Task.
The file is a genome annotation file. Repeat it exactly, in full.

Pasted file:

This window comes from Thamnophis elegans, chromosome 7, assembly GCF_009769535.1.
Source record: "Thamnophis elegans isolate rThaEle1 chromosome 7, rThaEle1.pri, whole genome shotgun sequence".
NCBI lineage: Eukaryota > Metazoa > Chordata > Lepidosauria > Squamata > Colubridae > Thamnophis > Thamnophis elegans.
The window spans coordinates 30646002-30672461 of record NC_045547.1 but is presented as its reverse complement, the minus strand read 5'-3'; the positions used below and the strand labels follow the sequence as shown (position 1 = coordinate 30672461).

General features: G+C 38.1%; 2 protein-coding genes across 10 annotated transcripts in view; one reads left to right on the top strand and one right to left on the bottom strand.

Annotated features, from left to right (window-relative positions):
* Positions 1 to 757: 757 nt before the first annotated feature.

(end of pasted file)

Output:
This window comes from Thamnophis elegans, chromosome 7, assembly GCF_009769535.1.
Source record: "Thamnophis elegans isolate rThaEle1 chromosome 7, rThaEle1.pri, whole genome shotgun sequence".
NCBI lineage: Eukaryota > Metazoa > Chordata > Lepidosauria > Squamata > Colubridae > Thamnophis > Thamnophis elegans.
The window spans coordinates 30646002-30672461 of record NC_045547.1 but is presented as its reverse complement, the minus strand read 5'-3'; the positions used below and the strand labels follow the sequence as shown (position 1 = coordinate 30672461).

General features: G+C 38.1%; 2 protein-coding genes across 10 annotated transcripts in view; one reads left to right on the top strand and one right to left on the bottom strand.

Annotated features, from left to right (window-relative positions):
* Positions 1 to 757: 757 nt before the first annotated feature.